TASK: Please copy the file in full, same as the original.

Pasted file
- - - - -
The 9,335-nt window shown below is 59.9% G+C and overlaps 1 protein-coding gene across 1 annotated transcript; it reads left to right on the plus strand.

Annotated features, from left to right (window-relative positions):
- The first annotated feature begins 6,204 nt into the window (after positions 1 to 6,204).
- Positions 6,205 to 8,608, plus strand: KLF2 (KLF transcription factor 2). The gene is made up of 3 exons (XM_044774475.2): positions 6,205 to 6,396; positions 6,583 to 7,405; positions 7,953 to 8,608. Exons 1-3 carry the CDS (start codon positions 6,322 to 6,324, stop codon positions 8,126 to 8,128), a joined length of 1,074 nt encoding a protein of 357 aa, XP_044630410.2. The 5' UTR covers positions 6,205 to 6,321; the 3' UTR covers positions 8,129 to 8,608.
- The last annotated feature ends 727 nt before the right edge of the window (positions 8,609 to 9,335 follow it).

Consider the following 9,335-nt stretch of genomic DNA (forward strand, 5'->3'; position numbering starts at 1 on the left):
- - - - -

The 9,335-nt window shown below is 59.9% G+C and overlaps 1 protein-coding gene across 1 annotated transcript; it reads left to right on the plus strand.

Annotated features, from left to right (window-relative positions):
- The first annotated feature begins 6,204 nt into the window (after positions 1 to 6,204).
- Positions 6,205 to 8,608, plus strand: KLF2 (KLF transcription factor 2). The gene is made up of 3 exons (XM_044774475.2): positions 6,205 to 6,396; positions 6,583 to 7,405; positions 7,953 to 8,608. Exons 1-3 carry the CDS (start codon positions 6,322 to 6,324, stop codon positions 8,126 to 8,128), a joined length of 1,074 nt encoding a protein of 357 aa, XP_044630410.2. The 5' UTR covers positions 6,205 to 6,321; the 3' UTR covers positions 8,129 to 8,608.
- The last annotated feature ends 727 nt before the right edge of the window (positions 8,609 to 9,335 follow it).

Consider the following 9,335-nt stretch of genomic DNA (forward strand, 5'->3'; position numbering starts at 1 on the left):